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Direct catalytic methanation of biogas – Part I: New insights into biomethane production using rate-based modelling and detailed process analysis

Witte, Julia, Settino, Jessica, Biollaz, Serge M.A., Schildhauer, Tilman J.
Energy conversion and management 2018 v.171 pp. 750-768
biogas, catalysts, electrolysis, energy use and consumption, fluidized beds, hydrogen, methane, methane production, models, thermodynamics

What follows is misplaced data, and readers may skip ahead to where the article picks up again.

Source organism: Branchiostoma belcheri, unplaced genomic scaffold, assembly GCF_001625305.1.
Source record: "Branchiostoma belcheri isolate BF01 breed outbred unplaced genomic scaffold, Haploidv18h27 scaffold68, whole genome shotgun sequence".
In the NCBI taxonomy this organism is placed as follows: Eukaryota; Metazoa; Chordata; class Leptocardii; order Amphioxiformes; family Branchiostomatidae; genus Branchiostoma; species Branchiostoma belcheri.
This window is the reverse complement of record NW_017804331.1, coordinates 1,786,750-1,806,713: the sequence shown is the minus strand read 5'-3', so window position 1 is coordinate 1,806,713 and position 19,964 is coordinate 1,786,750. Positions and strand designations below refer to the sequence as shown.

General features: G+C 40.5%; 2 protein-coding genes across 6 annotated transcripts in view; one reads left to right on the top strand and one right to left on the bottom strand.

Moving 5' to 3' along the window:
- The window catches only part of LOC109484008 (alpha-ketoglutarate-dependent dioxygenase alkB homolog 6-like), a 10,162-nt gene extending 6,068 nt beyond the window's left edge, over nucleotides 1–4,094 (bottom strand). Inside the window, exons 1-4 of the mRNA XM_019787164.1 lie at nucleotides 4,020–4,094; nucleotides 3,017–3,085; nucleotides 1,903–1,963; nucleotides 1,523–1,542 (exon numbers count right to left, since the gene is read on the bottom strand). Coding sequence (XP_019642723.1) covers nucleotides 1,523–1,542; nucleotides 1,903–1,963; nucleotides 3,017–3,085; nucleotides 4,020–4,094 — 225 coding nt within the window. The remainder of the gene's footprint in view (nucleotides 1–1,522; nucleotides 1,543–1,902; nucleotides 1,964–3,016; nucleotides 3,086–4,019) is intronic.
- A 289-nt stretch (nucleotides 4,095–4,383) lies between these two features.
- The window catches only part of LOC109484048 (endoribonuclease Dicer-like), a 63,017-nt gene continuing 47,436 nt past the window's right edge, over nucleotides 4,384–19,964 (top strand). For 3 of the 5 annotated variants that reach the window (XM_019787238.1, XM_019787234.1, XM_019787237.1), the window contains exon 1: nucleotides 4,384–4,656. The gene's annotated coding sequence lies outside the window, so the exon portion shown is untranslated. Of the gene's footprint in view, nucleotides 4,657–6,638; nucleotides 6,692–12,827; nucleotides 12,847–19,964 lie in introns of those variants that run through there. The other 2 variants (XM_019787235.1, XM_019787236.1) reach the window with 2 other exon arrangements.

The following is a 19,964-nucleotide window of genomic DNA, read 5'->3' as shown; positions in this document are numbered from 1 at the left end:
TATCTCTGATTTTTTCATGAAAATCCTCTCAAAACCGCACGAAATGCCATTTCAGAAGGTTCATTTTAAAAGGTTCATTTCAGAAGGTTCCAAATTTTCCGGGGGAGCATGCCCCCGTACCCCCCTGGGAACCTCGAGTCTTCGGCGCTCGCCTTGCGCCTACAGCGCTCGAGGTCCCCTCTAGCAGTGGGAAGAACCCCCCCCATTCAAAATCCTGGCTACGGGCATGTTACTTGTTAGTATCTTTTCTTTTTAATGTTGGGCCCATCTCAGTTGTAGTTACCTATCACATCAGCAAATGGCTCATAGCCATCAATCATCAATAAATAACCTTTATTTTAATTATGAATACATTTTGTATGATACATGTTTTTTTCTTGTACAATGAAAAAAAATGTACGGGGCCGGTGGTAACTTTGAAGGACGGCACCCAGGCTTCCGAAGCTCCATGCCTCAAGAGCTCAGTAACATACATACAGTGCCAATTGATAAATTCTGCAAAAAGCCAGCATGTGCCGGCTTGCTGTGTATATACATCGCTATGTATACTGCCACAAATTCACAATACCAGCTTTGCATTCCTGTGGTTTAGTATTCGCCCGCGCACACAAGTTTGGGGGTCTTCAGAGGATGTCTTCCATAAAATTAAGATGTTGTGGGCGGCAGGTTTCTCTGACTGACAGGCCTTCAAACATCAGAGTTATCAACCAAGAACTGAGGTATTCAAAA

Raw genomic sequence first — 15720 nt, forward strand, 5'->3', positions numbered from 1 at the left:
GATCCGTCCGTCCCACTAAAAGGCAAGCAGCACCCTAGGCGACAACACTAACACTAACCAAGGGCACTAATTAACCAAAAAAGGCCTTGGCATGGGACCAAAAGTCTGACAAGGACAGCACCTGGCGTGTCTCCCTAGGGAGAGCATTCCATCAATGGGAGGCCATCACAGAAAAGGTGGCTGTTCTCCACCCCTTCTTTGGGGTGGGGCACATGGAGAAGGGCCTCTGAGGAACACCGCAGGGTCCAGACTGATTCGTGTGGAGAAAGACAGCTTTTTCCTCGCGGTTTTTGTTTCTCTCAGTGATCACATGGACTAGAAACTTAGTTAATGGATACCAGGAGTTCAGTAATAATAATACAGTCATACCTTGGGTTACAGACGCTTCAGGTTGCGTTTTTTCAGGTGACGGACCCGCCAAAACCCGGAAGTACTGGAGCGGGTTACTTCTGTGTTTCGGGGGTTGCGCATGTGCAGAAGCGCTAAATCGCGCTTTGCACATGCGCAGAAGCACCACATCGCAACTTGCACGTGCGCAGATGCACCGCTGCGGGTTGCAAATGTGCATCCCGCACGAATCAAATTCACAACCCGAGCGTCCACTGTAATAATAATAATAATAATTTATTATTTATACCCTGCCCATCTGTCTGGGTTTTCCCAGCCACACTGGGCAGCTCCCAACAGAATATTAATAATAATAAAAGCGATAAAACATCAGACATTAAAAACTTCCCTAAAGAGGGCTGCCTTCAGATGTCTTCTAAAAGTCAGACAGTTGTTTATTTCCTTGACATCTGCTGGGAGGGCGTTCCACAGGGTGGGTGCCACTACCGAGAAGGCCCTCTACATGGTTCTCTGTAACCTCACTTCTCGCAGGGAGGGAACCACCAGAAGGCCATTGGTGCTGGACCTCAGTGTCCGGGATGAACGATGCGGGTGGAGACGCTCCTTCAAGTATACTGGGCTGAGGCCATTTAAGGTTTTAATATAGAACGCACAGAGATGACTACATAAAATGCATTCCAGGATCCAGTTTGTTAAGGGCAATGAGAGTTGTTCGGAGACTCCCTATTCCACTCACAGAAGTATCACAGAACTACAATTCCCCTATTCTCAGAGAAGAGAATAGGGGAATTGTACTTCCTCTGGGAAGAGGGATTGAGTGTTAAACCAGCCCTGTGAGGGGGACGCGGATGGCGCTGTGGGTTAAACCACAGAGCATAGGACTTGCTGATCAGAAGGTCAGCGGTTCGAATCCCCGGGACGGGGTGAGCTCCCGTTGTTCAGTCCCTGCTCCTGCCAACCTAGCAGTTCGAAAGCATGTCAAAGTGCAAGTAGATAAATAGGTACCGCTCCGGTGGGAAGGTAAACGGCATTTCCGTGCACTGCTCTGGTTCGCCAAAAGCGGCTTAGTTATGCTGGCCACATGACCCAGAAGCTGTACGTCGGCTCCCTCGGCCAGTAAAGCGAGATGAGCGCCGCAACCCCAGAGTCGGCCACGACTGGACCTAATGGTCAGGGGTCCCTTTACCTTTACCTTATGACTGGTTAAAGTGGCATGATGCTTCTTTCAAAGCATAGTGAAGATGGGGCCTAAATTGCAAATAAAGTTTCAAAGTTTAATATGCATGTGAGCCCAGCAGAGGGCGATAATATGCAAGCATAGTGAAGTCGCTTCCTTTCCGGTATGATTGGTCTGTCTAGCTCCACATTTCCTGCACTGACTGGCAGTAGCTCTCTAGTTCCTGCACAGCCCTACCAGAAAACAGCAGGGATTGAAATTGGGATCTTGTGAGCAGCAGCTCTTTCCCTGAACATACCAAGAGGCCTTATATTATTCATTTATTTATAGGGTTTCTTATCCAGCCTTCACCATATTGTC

Direct methanation of biogas is a promising application of the Power-to-Gas concept, since up to 80% more methane can be produced in comparison to conventional biogas upgrading methods. Six different processes, in which a bubbling fluidized bed or a fixed bed technology serves as the main reactor, were designed, simulated in detail and evaluated in terms of technical feasibility and product gas quality. Both reactor types showed the same chemical performance, since they are both restricted by kinetic and thermodynamic effects. However, the cooled fixed bed reactor requires about three times more catalyst mass than the bubbling fluidized bed. Both methanation technologies did not reach Swiss or German high calorific gas grid requirements in one step. Further upgrading units are necessary which were often not considered in previous literature. Hence, the technological effort for biogas upgrading is higher than often stated in literature. With a subsequent second-stage fixed bed or a gas separation membrane, every process considered reaches the required product gas quality. It is more challenging to fall below the maximum limit of hydrogen (2 vol-%) than to reach the mandatory methane content for grid injection. The electrolysis clearly dominates the power consumption in all processes.